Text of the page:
I’m not really sure about using cayenne to shrink enlarged prostates. However, a little goes a long way. So, you don’t need much at all in order to receive the benefits. You can certainly use fresh and simply snip a tiny piece or two off for your little guy daily. Or, use an organic tincture and give one drop orally twice daily.

      Cayenne is a pretty safe herb. Just monitor him and if you notice any digestive upset, etc., then stop.

      Janie

  • Sandy
    Reply

    What is the dosage for a 25 lb dog? I found some capsules that are 450 mg per capsule

  • Gaynor
    Reply

    My dog has been diagnosed with an enlarged heart,she is 13yrs old and is on cardslis 20mg and tore 40mg ,she did have the cough but is gradually getting a lot better,she has had a couple of fainting stints,would giving her cayenne pepper help? Or can you suggest or recommend anything Please,I’ve also read that Hawthorne berry/tincture is also good,I’ll try anything as its only her heart that is wrong and is still eating,drinking and still mischievous,

    • yourolddog
      Reply

      Hi Gaynor:

      I’m so sorry for the delay in getting back to you. Too many responsibilities and not enough hours in the day. 🙂 I’m sure you understand. We’re all in the same boat.

      Anyway, what I would recommend more than anything IS Hawthorne Berry tincture. That would be my “go to” choice for heart problems Gaynor. Hopefully you can purchase a good tincture over in the UK. Try to get alcohol free if you can.

      I hope this helps your old girl Gaynor. Stop back and let us know how she’s doing and if the Hawthorn Berry helped. Glad to here she’s still mischievous! 🙂

      Janie

      • Gaynor
        Reply

        Aww that’s brilliant thank you Janie,I’ll definitely let you know how she gets on once it’s been delivered, fingers crossed it helps even a little, once again thank you!! ?Xx

        • yourolddog
          Reply

          My pleasure Gaynor!

  • richard
    Reply

    my dog has a torn tendon in his back leg the vet wants to oprate but this will be far to expencive for me to have done plus the dog is getting on in life i have been told that cayenne mixed in cooking oil and mixed in his food will hepl him

    • yourolddog
      Reply

      Hi Richard:

      I can’t say that I’ve ever heard of cayenne and cooking oil for torn tendons. I recommend purchasing a brace to stabilize the leg and take the pressure off. I would also use Ligaplex II to help rebuild the ligament or tendons. Adding a good fish oil is recommended as well (along with the other two suggestions).

      Hope this helps Richard.

      Janie

      • Ellie
        Reply

        I used turmeric ( 1/4 tsp per 10 lbs) twice a day in my dogs food and arnica ( it’s a flower) muscle and joint gel topically on the affected tendon when my dog tore his. The swelling went down within the first day and by the third he was walking pretty close to normal. Also I use vet wraps (self adhering disposable bandages found at the horse store lol ) to gently wrap the tendon for ectra support while hiking or playing at the dog park.

  • Jessie
    Reply

    I have an elderly Labrador Retriever, he somethimes has a drop of blood after bowel movements, think I should give him a capsule of Cayenne daily?

    • janie
      Reply

      Is his stool hard or soft? Does he strain to go?

  • anita campbell
    Reply

    14 year old female irish setter with cancer in her blood- need the names of supplaments or foods to give her please respond broken hearted owner

    • janie
      Reply

      Hi Anita:

      I’m on my way out the door. I’ll get back to you later this evening.

      Let me know that you received this message please. In the mean time, what are you feeding her and what supplements? When was she last vaccinated?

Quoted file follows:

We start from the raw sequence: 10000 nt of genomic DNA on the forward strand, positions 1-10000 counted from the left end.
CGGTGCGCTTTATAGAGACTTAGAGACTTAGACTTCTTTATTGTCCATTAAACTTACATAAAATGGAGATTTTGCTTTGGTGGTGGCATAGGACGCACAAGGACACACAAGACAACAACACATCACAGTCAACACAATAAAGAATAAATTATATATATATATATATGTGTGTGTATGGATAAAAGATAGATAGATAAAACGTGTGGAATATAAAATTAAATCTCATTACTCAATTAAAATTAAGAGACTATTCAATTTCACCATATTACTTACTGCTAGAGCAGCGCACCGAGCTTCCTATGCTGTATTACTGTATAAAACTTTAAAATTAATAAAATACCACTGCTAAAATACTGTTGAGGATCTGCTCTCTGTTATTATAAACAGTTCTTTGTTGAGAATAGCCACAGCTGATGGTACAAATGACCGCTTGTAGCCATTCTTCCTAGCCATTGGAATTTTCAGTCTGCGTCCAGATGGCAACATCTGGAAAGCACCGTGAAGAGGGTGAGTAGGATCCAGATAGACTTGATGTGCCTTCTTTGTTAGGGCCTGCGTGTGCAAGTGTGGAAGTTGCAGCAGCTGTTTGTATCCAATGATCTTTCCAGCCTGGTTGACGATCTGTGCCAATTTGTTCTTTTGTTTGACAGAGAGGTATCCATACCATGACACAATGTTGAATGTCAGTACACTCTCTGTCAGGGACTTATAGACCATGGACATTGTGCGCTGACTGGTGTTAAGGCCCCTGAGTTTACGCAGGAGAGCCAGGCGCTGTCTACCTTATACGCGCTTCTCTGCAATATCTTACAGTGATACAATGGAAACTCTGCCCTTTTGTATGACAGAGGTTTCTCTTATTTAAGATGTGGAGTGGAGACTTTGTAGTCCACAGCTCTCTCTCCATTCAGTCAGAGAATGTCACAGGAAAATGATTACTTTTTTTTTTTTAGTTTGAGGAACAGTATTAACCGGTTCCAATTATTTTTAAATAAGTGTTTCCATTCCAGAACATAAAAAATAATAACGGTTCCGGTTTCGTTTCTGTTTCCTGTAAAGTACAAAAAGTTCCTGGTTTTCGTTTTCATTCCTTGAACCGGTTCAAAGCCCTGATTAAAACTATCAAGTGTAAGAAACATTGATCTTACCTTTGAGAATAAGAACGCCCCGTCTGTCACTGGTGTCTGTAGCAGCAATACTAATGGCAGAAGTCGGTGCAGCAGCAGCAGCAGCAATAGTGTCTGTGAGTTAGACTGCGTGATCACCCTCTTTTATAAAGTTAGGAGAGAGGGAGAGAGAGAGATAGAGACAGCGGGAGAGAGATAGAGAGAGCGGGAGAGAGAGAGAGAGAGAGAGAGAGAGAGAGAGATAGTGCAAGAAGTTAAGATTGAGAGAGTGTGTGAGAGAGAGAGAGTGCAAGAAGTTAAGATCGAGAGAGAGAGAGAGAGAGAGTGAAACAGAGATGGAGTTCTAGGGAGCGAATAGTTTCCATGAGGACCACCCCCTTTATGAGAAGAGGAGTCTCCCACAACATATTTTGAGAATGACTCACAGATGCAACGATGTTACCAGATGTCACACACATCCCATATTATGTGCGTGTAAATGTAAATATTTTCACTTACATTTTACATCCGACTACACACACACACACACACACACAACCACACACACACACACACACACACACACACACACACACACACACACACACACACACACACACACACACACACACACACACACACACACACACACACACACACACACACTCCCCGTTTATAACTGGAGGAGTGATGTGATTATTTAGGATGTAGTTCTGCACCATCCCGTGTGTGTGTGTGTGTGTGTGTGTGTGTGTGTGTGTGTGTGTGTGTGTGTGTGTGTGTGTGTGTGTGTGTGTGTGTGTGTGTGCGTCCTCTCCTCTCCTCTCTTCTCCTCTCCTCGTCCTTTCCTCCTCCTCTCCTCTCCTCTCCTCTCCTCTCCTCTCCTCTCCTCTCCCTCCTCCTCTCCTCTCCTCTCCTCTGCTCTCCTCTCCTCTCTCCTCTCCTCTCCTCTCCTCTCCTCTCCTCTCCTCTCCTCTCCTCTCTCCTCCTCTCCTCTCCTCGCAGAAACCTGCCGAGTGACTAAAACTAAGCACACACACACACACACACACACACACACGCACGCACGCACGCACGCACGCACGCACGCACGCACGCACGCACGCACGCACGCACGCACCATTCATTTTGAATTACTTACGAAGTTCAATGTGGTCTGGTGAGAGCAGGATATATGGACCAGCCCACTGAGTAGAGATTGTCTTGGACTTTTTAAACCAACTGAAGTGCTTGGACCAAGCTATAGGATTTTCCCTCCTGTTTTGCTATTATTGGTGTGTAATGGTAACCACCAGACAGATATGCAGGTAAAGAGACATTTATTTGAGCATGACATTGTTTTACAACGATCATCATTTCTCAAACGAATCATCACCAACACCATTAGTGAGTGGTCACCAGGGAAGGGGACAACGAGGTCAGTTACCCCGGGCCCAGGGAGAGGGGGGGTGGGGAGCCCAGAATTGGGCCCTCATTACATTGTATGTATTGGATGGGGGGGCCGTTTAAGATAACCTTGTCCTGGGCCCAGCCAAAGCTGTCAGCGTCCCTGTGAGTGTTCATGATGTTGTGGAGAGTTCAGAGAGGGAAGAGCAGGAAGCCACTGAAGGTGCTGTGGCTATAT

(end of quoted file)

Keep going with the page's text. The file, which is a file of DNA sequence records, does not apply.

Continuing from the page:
Janie

  • Stephen Gheen
    Reply

    My dog is 100 lbs and 17 years old with severe arthritis is this safe to use and at what dosage?

    • janie
      Reply

      Hi Stephen:

      I’m not sure where you are located, but you’re best bet is get her CELTIC SEA SALT – THIS IS THE BRAND WE RECOMMEND. DO NOT USE IODIZED TABLE SALT. Hymalayan Rock Salt WILL NOT DO EITHER. It MUST BE CELTIC SEA SALT.

      You’ll have to do a test on her with it and she will drink the amount she needs. Add 1/4 teaspoon of the Celtic Sea Salt to 1 Quart of FILTERED PURE WATER in bowl, then add 1/2 teaspoon of the Celtic Sea Salt to 1 Quart of FILTERED PURE WATER in another bowl and let her choose. She knows which one she needs.

      You can try this Stephen and see if it helps her. I would love to hear back.

      Janie

      • Stephen Gheen
        Reply

        Will give it a go does the salt itself help? Btw we are in the metro Atlanta area of GA.

        • janie
          Reply

          Hi Stephen:

          Yes, it’s the iodine. Although you’ll read on the package it says “This salt does not supply iodide, a necessary nutrient”, it does contain trace amounts of iodine and it contains vital minerals that your dog is most likely lacking, like most. This includes potassium, magnesium and calcium. Celtic Sea Salt is VERY low in toxic metals which is why another reason this salt is recommended Stephen.

          PLEASE, don’t forget to come back and share with us how it goes. Your story can help others, either way.

          Janie

  • Stephen Gheen
    Reply

    I already give her fish oil tablets and glucosamine…

  • Stephen Gheen
    Reply

    Please she is in direct straights can barley walk on her own still goes to the Lottie by herself though

  • Patty
    Reply

    My dog has mitro valve pro lapse and I was told she might need a Lasix shot every 3 weeks, is there someone that can help me with a homeopathic cure? I DON’T want these drugs to kill her, I live in Painesville ohio

    • janie
      Reply

      Hi Patty:

      I’m sorry to hear about your dog.

      Natural diuretics include dandelion (one of the best natural diuretics) and burdock root. You can read more about dandelion here. READ THE ENTIRE PAGE PLEASE. You can also include burdock root which is another good diuretic. Feed a very good natural diet for the heart. You can read about heart disease here. My cookbook offers recipes Patty for heart disease to be cooked in the crock pot, if that helps. Home Cooking for Sick Dogs.

      I hope this helps.

      Janie